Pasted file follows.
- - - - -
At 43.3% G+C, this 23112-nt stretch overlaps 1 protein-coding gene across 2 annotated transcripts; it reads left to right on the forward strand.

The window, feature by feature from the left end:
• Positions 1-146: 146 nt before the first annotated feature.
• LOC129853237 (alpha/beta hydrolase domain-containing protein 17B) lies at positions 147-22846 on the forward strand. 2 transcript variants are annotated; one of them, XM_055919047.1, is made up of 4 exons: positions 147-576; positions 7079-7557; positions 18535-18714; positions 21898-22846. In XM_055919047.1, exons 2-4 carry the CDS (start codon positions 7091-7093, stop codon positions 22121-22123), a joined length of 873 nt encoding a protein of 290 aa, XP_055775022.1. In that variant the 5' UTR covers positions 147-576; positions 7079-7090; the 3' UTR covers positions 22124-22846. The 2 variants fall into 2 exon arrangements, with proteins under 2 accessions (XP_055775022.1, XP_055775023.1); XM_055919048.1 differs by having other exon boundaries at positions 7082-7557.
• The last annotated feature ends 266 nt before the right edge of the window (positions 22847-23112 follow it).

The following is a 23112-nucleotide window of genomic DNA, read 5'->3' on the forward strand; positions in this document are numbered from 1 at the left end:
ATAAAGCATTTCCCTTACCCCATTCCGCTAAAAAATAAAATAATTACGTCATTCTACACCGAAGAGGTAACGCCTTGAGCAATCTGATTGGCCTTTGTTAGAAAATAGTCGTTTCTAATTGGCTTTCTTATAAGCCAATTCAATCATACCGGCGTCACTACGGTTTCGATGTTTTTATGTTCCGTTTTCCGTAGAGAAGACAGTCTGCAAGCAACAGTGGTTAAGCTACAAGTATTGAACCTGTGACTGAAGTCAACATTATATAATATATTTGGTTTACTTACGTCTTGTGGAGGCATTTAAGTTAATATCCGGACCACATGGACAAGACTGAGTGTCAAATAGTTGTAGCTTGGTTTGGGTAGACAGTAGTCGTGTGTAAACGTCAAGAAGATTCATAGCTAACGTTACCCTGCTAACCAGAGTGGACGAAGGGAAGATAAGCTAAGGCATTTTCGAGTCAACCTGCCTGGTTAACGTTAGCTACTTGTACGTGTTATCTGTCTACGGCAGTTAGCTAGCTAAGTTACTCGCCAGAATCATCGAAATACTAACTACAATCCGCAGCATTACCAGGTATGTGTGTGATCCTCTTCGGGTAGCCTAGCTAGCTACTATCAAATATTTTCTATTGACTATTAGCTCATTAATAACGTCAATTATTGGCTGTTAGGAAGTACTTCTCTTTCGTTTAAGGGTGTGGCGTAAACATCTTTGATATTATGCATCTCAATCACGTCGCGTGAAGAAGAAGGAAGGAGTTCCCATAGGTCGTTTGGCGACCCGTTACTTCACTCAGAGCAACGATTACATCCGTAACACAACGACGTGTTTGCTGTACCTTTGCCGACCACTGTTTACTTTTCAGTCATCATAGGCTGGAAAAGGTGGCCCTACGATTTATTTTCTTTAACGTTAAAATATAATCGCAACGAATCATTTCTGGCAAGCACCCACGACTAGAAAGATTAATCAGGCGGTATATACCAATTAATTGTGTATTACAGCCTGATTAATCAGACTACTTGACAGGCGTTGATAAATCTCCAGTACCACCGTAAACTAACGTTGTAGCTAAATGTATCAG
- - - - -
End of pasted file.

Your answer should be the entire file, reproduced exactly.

At 43.3% G+C, this 23112-nt stretch overlaps 1 protein-coding gene across 2 annotated transcripts; it reads left to right on the forward strand.

The window, feature by feature from the left end:
• Positions 1-146: 146 nt before the first annotated feature.
• LOC129853237 (alpha/beta hydrolase domain-containing protein 17B) lies at positions 147-22846 on the forward strand. 2 transcript variants are annotated; one of them, XM_055919047.1, is made up of 4 exons: positions 147-576; positions 7079-7557; positions 18535-18714; positions 21898-22846. In XM_055919047.1, exons 2-4 carry the CDS (start codon positions 7091-7093, stop codon positions 22121-22123), a joined length of 873 nt encoding a protein of 290 aa, XP_055775022.1. In that variant the 5' UTR covers positions 147-576; positions 7079-7090; the 3' UTR covers positions 22124-22846. The 2 variants fall into 2 exon arrangements, with proteins under 2 accessions (XP_055775022.1, XP_055775023.1); XM_055919048.1 differs by having other exon boundaries at positions 7082-7557.
• The last annotated feature ends 266 nt before the right edge of the window (positions 22847-23112 follow it).

The following is a 23112-nucleotide window of genomic DNA, read 5'->3' on the forward strand; positions in this document are numbered from 1 at the left end:
ATAAAGCATTTCCCTTACCCCATTCCGCTAAAAAATAAAATAATTACGTCATTCTACACCGAAGAGGTAACGCCTTGAGCAATCTGATTGGCCTTTGTTAGAAAATAGTCGTTTCTAATTGGCTTTCTTATAAGCCAATTCAATCATACCGGCGTCACTACGGTTTCGATGTTTTTATGTTCCGTTTTCCGTAGAGAAGACAGTCTGCAAGCAACAGTGGTTAAGCTACAAGTATTGAACCTGTGACTGAAGTCAACATTATATAATATATTTGGTTTACTTACGTCTTGTGGAGGCATTTAAGTTAATATCCGGACCACATGGACAAGACTGAGTGTCAAATAGTTGTAGCTTGGTTTGGGTAGACAGTAGTCGTGTGTAAACGTCAAGAAGATTCATAGCTAACGTTACCCTGCTAACCAGAGTGGACGAAGGGAAGATAAGCTAAGGCATTTTCGAGTCAACCTGCCTGGTTAACGTTAGCTACTTGTACGTGTTATCTGTCTACGGCAGTTAGCTAGCTAAGTTACTCGCCAGAATCATCGAAATACTAACTACAATCCGCAGCATTACCAGGTATGTGTGTGATCCTCTTCGGGTAGCCTAGCTAGCTACTATCAAATATTTTCTATTGACTATTAGCTCATTAATAACGTCAATTATTGGCTGTTAGGAAGTACTTCTCTTTCGTTTAAGGGTGTGGCGTAAACATCTTTGATATTATGCATCTCAATCACGTCGCGTGAAGAAGAAGGAAGGAGTTCCCATAGGTCGTTTGGCGACCCGTTACTTCACTCAGAGCAACGATTACATCCGTAACACAACGACGTGTTTGCTGTACCTTTGCCGACCACTGTTTACTTTTCAGTCATCATAGGCTGGAAAAGGTGGCCCTACGATTTATTTTCTTTAACGTTAAAATATAATCGCAACGAATCATTTCTGGCAAGCACCCACGACTAGAAAGATTAATCAGGCGGTATATACCAATTAATTGTGTATTACAGCCTGATTAATCAGACTACTTGACAGGCGTTGATAAATCTCCAGTACCACCGTAAACTAACGTTGTAGCTAAATGTATCAG